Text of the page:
Cardiff's new identity makes them hard to support
League position is irrelevant
21 February ~ Despite defeat at home to Brighton on Tuesday night, Cardiff City currently top the Championship table by five points with a game in hand. Yet this season the club changed their colours, from blue to red, and redesigned their badge to include a dragon rather than a bluebird. The transformation in identity was underlined when, at the Brighton match, over 20,000 supporters waved red scarves bearing the legend "Cardiff", ignoring the City. It means some fans no longer recognise the club they used to support, as the Ffwtbol blog explains.
On the subject...
There's nothing wrong with changing or evolving kits and badges but the way this has happened at Cardiff City just stands out as ruthless marketing ploy, which it seems most supporters are happy to swallow in return for the promised land of the Premier league where everything is great...........next step they'll be moving to Milton Keynes!
I don't think that is true, Harry.
72-73 kit, badge and presumably nickname given what is written on the badge;
And by 73-74...
There are others who have changed well established colour schemes (i.e. excluding switches made soon after formation when the club was still settling down) and associated branding as well.
Watford in April 1959
And in September of that year
There is also a set of black/white kits which they apparently used for 20 years before switching to blue/white for 30 and then yellow/black evolving to yellow/black/red
Scunthorpe Spring 1982
And as with Watford, there was a third wholly different colour scheme (white/blue in this case) used for a significant period.
Leeds also junked their original badge and got a new nickname based on the new kit when Revie ditched blue/yellow in favour of all white.
So it isn't as exceptional as is maybe being claimed. However, the reasons for changing are exceptional, and they should be the target of ire.
Also, there was a craze for adopting yellow or old gold in the 1950s.
As well as Watford, Southport went old gold/black in 1954 when old gold had first appeared in their kit in only 1952 (they were previously black and white stripes). As did Torquay in the same summer, no previous association with the colour but they were suddenly yellow/black/blue (black was quickly dropped) when all their previous league kits had been solely white and black. One guesses this is mostly Wolves doing. Or possibly anti-Newcastle feeling...?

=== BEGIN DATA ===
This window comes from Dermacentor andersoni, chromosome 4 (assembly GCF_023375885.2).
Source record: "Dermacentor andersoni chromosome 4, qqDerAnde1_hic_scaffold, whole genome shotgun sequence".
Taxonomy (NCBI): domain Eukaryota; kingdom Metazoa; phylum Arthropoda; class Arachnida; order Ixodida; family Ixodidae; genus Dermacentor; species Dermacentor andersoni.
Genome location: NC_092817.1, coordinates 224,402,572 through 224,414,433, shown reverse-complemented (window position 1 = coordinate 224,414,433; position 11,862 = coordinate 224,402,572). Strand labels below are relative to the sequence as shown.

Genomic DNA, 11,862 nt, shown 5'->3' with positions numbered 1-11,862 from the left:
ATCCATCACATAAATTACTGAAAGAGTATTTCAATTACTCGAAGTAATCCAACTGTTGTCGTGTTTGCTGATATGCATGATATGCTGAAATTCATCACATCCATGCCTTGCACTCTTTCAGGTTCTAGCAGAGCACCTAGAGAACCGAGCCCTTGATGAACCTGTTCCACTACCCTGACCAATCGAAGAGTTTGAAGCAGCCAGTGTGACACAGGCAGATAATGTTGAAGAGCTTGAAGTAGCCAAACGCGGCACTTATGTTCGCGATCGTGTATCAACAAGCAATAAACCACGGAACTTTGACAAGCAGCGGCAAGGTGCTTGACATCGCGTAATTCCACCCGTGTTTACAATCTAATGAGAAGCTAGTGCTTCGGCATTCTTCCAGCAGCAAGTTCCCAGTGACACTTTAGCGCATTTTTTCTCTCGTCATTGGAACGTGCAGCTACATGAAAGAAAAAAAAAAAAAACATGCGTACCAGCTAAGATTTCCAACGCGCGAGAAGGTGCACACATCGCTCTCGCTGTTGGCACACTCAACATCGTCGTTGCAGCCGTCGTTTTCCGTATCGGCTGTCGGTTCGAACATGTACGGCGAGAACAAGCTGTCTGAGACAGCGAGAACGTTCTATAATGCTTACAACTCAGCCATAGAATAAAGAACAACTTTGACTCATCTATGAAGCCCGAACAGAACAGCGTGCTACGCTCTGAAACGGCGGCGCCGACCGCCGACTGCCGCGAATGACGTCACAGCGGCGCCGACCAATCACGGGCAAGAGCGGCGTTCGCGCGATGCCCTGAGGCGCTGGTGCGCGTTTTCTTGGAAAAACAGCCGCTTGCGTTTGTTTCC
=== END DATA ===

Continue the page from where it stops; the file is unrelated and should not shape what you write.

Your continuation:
There's something incredibly sad about fans willing to chuck a club's identity overboard in return for a big-money loan from an owner with no previous affinity to the club. That's what really makes this different.
Watford and their precursors did have yellow in some early kits, but it was one colour amongst many. By the modern era it was not a traditional colour of that club any more than red is traditional of Gillingham or pink of Everton. It is quite jarring to have it alongside what they had previously been wearing and what their fans must have been accustomed to.
And "Fire and passion"? For goodness' sake...
My point was that there was some thin thread of consistency in even the most radical of previous changes in the modern era (Leeds had at least had white in their pre-Revie kit. Palace had sky blue and claret as elements of their colours before switching to royal blue and red).
I really can't think of any switch so all-consuming as the Red Dragons' and, as you say, more importantly never for the same cynical reasons and with such shameful methods.
But basically Watford went from a kit of blue shirts, white shorts and blue socks (variations on which had been their kit from the 1920s) to a kit of yellow shirts, black shorts and yellow socks. There was extemely limited precedent in their history for these colours and it was almost certainly not with regard to this that the new colour scheme was chosen (see the Wolves speculation and the others that went yellow at very similar times). It wasn't long afterwards that a hornet started appearing as a badge, although it was soon replaced by their iconic badge design. I doubt there was any hornet association predating the new kit, Watford not being famed for large stinging insects.
Torquay - white/black/white to yellow/blue/black
There is no consistency in either. It was a complete rip it up and start again re-brand. Which is why I think it is the attitude rather than the lack of historical precendent about the Cardiff re-brand that is the most important thing.
Scunthorpe came full circle, rebranding three times and ending up back at their original colour scheme twenty-five years after abandoning it. They were probably the last club prior to Cardiff to change shirt, short and sock colours and badge all at once, back in the 80s.
The Wolves speculation is probably the truth in our case. Hornets comes from the colours as far as I know, and not the other way round, so the colour change created the nickname. Before the 50s we'd been known as the Brewers, as Benskin's brewery pretty much owned the town back in the day, and sorted out Vicarage Road for the club. The only other realistic nickname we could've had would be an allusion to the printing industry, Hornets aren't really relevant to us even as town/district heraldry.
The reasons weren't as cynical as Cardiff's owners', mind.
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